htop Command: Tutorial & Examples

Monitoring system resources

The htop command is an interactive process viewer, similar to the top command but with a more user-friendly interface and additional features. It not only shows the basic system information such as CPU usage, memory usage, and load averages, but also provides a real-time, colorful, easy-to-read overview of your system's running processes.

This command is widely used by system administrators to monitor system performance, diagnose high load issues, and even kill troublesome processes if needed.

How htop Works

In a nutshell, htop gathers information from the /proc directory and presents it in a human-readable format. The /proc directory is a virtual filesystem in Linux that provides process and kernel information to userspace.

Why htop is Important

htop offers several advantages over traditional top command:

  • htop provides a full list of processes running, instead of the top resource-consuming processes.
  • It allows for scrolling the list vertically and horizontally to see all processes and complete command lines.
  • In 'htop' you don’t need to remember process IDs to kill a process, you can simply scroll to select a process, then press the F9 key.
  • htop supports mouse operation, top doesn't.

Examples of Using htop

To start using htop, you simply need to type htop at the shell prompt. Here are some examples of how to use htop.


This command will start htop on your terminal.

htop -u username

This command will filter the process list to include only those owned by the specified user.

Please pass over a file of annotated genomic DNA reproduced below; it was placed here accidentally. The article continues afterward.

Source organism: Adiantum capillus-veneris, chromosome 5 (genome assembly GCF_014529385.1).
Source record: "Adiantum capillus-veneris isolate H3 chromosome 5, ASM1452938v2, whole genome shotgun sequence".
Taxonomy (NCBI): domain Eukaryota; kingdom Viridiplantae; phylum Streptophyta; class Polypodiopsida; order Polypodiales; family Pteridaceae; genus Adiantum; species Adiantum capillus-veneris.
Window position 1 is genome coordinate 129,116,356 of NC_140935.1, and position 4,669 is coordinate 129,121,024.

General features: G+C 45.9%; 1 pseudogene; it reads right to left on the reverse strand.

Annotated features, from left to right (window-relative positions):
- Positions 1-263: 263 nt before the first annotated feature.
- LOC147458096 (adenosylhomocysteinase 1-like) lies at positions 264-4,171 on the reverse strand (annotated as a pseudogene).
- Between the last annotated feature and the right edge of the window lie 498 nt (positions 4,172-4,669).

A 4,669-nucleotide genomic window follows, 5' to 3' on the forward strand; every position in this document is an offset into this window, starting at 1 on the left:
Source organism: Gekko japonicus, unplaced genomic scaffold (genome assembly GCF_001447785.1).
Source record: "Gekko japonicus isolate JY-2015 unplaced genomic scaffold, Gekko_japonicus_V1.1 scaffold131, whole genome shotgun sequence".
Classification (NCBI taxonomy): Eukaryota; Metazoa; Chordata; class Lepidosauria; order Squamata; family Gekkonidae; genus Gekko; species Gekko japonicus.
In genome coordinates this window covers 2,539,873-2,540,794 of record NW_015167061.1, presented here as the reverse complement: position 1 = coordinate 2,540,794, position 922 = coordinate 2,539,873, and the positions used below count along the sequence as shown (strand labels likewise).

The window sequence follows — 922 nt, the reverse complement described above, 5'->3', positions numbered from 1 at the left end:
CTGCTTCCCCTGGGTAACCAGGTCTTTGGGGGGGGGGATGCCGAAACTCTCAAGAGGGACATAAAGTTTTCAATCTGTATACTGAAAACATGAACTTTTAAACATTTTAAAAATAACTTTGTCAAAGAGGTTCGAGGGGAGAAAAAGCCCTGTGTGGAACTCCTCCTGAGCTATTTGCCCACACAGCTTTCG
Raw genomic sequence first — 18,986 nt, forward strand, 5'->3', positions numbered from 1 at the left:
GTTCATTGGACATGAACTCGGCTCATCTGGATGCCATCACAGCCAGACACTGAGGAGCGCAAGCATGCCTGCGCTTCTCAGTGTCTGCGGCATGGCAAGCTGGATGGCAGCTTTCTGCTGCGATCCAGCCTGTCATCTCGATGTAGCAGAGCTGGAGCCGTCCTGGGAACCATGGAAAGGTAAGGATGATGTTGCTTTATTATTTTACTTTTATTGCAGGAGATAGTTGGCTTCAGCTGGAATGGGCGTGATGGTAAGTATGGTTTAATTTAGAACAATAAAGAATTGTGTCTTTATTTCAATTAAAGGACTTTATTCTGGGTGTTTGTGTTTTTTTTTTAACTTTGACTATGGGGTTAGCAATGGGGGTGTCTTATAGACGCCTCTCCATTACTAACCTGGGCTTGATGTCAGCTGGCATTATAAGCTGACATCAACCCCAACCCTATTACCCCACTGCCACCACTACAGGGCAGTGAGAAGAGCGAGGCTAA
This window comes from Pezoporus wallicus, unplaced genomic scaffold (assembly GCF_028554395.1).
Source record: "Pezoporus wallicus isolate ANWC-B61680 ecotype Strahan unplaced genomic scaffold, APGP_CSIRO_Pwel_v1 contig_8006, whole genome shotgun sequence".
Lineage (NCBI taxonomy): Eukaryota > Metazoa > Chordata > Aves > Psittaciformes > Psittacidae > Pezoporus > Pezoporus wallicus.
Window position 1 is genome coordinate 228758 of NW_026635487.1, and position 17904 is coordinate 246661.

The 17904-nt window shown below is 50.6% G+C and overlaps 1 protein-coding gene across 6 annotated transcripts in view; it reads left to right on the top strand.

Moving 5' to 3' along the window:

htop -p 123,456,789

This command will monitor only the processes with the specified process IDs.

Understanding htop Output

The htop output is divided into three sections:

  • The first section provides statistics about your system, like the usage of CPU, Memory, and Swap.
  • The second section contains a list of all the processes running on your system.
  • The third section has a footer menu with options that you can use to manage processes, filter the list, or exit the program.

Here's an example of what htop output might look like:

1  [|||||||                                  17.2%]     Tasks: 33, 57 thr; 2 running
2  [||||||||                                20.2%]     Load average: 0.08 0.02 0.01 
Mem[|||||||||||||||||||||||||||||   972M/3.86G]     Uptime: 00:11:22
Swp[                                        0K/0K]

PID USER      PRI  NI  VIRT   RES   SHR S CPU% MEM%   TIME+  Command            
1084 alan       20   0  657M  5372  3848 R  6.2  0.1  0:00.18 htop


The htop command is an excellent tool for monitoring system resources and managing processes. Its user-friendly interface and robust features make it an essential tool for every Linux system administrator. Take the time to get familiar with htop and it will make your life a whole lot easier when you need to diagnose and resolve performance-related issues.

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